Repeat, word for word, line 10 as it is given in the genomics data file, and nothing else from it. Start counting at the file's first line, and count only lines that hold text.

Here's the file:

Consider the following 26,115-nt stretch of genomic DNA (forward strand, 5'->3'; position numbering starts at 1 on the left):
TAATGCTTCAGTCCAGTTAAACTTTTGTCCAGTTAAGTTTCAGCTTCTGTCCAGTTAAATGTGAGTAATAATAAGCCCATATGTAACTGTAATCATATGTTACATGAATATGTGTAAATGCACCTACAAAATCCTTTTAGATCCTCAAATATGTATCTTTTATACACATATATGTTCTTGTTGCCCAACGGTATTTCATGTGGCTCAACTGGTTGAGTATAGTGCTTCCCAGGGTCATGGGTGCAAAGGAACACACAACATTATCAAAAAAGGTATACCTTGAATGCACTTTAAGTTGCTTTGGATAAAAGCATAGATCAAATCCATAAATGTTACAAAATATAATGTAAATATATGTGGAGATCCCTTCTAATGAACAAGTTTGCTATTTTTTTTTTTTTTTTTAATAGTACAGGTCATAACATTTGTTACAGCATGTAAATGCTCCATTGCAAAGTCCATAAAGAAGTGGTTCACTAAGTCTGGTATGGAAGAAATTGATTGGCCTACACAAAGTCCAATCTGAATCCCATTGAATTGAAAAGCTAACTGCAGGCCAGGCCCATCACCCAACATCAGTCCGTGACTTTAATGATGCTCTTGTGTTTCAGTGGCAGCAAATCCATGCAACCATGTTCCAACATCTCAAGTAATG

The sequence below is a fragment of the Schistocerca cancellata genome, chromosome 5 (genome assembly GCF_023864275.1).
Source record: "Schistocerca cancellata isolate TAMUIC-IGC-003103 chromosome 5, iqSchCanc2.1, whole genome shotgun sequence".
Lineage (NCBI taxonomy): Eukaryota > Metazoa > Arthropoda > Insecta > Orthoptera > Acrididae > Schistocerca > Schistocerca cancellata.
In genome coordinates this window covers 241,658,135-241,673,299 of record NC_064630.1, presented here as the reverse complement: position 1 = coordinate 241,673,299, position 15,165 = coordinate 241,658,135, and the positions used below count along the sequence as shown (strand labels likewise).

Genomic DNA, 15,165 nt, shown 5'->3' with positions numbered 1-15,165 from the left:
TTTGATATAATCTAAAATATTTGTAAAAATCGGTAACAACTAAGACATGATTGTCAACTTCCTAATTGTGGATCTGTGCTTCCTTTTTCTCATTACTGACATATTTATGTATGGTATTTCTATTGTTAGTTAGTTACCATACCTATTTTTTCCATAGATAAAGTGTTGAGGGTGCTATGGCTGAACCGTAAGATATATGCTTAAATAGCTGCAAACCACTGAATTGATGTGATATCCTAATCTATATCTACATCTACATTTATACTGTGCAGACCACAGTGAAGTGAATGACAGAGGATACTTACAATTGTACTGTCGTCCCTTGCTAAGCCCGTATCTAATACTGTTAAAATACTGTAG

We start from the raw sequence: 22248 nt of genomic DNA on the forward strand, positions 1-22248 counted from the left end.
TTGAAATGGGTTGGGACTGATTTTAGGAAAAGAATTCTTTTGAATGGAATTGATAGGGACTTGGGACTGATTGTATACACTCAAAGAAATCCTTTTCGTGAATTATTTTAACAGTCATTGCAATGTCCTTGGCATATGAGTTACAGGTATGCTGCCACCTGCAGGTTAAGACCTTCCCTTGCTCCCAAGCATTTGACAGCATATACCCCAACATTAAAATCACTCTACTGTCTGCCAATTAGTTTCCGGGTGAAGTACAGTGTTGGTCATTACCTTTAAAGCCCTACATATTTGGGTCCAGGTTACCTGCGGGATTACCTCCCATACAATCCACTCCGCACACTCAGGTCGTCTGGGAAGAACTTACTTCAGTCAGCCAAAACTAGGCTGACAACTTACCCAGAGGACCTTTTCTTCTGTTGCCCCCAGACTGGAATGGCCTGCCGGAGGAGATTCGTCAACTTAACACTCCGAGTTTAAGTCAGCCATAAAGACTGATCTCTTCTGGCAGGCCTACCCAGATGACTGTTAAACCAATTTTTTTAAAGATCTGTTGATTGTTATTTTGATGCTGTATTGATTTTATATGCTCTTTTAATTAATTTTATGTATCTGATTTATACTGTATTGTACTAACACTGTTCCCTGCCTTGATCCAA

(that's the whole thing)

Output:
TTGAAATGGGTTGGGACTGATTTTAGGAAAAGAATTCTTTTGAATGGAATTGATAGGGACTTGGGACTGATTGTATACACTCAAAGAAATCCTTTTCGTGAATTATTTTAACAGTCATTGCAATGTCCTTGGCATATGAGTTACAGGTATGCTGCCACCTGCAGGTTAAGACCTTCCCTTGCTCCCAAGCATTTGACAGCATATACCCCAACATTAAAATCACTCTACTGTCTGCCAATTAGTTTCCGGGTGAAGTACAGTGTTGGTCATTACCTTTAAAGCCCTACATATTTGGGTCCAGGTTACCTGCGGGATTACCTCCCATACAATCCACTCCGCACACTCAGGTCGTCTGGGAAGAACTTACTTCAGTCAGCCAAAACTAGGCTGACAACTTACCCAGAGGACCTTTTCTTCTGTTGCCCCCAGACTGGAATGGCCTGCCGGAGGAGATTCGTCAACTTAACACTCCGAGTTTAAGTCAGCCATAAAGACTGATCTCTTCTGGCAGGCCTACCCAGATGACTGTTAAACCAATTTTTTTAAAGATCTGTTGATTGTTATTTTGATGCTGTATTGATTTTATATGCTCTTTTAATTAATTTTATGTATCTGATTTATACTGTATTGTACTAACACTGTTCCCTGCCTTGATCCAA